- Dr. Alistair Ward
- Describes a bounded range of, typically integral, quantities.
- Operations have been defined, on the list of consecutive quantities delimited by these two bounds.
- The point is that if the list is composed from consecutive quantities, the intermediate values can be inferred, rather than physically represented.
- The API was driven top-down by its caller's requirements, rather than a bottom-up attempt to provide a complete interface. consequently there may be omissions from the view point of future callers.
- type Bounds limit = (limit, limit)
- elem' :: Ord limit => limit -> Bounds limit -> Bool
- length' :: (Num limit, Ord limit) => Bounds limit -> limit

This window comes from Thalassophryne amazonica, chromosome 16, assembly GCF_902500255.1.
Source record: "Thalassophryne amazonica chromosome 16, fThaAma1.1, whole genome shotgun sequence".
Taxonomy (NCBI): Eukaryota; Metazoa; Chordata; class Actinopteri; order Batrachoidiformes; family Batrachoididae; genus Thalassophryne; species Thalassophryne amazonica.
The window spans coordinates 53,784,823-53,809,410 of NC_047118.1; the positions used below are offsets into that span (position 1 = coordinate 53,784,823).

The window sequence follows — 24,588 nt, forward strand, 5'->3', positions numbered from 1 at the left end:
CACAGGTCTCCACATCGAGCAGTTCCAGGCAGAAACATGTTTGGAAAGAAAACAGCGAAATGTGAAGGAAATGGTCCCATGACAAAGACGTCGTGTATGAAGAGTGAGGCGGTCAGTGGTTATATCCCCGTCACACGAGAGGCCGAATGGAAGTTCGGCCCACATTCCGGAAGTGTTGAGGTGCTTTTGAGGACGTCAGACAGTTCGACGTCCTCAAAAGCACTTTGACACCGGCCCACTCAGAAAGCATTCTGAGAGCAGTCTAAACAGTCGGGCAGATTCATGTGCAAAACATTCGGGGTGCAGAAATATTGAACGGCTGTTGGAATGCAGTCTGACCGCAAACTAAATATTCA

- normalise :: Ord limit => Bounds limit -> Bounds limit
- product' :: Integral i => Ratio i -> i -> Bounds i -> i
- splitAt' :: (Num limit, Ord limit) => limit -> Bounds limit -> (Bounds limit, Bounds limit)
- toList :: Enum limit => Bounds limit -> [limit]
- minBound' :: Bounds a -> a
- maxBound' :: Bounds a -> a
Defines a range of consecutive values, bracketed by inclusive bounds.
Swap the limits where they were originally reversed, but otherwise do nothing.
|:: Integral i|
|=> Ratio i|
The ratio at which to bisect the
For efficiency, the bounds will not be bisected, when it's length has been reduced to this value.
|-> Bounds i|
The resulting product.
- Multiplies the consecutive sequence of integers within
- Since the result can be large,
divideAndConqueris used to form operands of a similar order of magnitude, thus improving the efficiency of the big-number multiplication.
Bisect the bounds at the specified limit; which should be between the two existing limits.
Bounds to a list by enumerating the values.